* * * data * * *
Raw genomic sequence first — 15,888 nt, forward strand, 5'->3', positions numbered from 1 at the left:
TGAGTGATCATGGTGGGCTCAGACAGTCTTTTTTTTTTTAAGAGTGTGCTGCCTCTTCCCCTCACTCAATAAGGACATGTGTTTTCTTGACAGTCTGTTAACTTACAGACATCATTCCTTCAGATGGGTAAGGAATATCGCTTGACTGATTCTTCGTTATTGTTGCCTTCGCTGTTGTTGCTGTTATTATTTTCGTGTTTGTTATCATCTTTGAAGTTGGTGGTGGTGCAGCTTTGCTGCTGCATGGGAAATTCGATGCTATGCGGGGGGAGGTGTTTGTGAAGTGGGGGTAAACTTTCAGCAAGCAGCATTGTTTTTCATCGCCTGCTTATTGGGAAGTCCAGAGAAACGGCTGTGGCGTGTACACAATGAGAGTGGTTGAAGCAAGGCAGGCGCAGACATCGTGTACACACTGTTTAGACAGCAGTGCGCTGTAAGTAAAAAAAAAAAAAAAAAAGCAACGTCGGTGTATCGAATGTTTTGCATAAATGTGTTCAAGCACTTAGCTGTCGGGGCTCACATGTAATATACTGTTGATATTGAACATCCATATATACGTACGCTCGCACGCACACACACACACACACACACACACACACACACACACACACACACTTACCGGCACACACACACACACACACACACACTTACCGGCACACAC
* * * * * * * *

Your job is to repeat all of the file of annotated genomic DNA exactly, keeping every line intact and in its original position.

Raw genomic sequence first — 15,888 nt, forward strand, 5'->3', positions numbered from 1 at the left:
TGAGTGATCATGGTGGGCTCAGACAGTCTTTTTTTTTTTAAGAGTGTGCTGCCTCTTCCCCTCACTCAATAAGGACATGTGTTTTCTTGACAGTCTGTTAACTTACAGACATCATTCCTTCAGATGGGTAAGGAATATCGCTTGACTGATTCTTCGTTATTGTTGCCTTCGCTGTTGTTGCTGTTATTATTTTCGTGTTTGTTATCATCTTTGAAGTTGGTGGTGGTGCAGCTTTGCTGCTGCATGGGAAATTCGATGCTATGCGGGGGGAGGTGTTTGTGAAGTGGGGGTAAACTTTCAGCAAGCAGCATTGTTTTTCATCGCCTGCTTATTGGGAAGTCCAGAGAAACGGCTGTGGCGTGTACACAATGAGAGTGGTTGAAGCAAGGCAGGCGCAGACATCGTGTACACACTGTTTAGACAGCAGTGCGCTGTAAGTAAAAAAAAAAAAAAAAAAGCAACGTCGGTGTATCGAATGTTTTGCATAAATGTGTTCAAGCACTTAGCTGTCGGGGCTCACATGTAATATACTGTTGATATTGAACATCCATATATACGTACGCTCGCACGCACACACACACACACACACACACACACACACACACACACACACACTTACCGGCACACACACACACACACACACACACTTACCGGCACACAC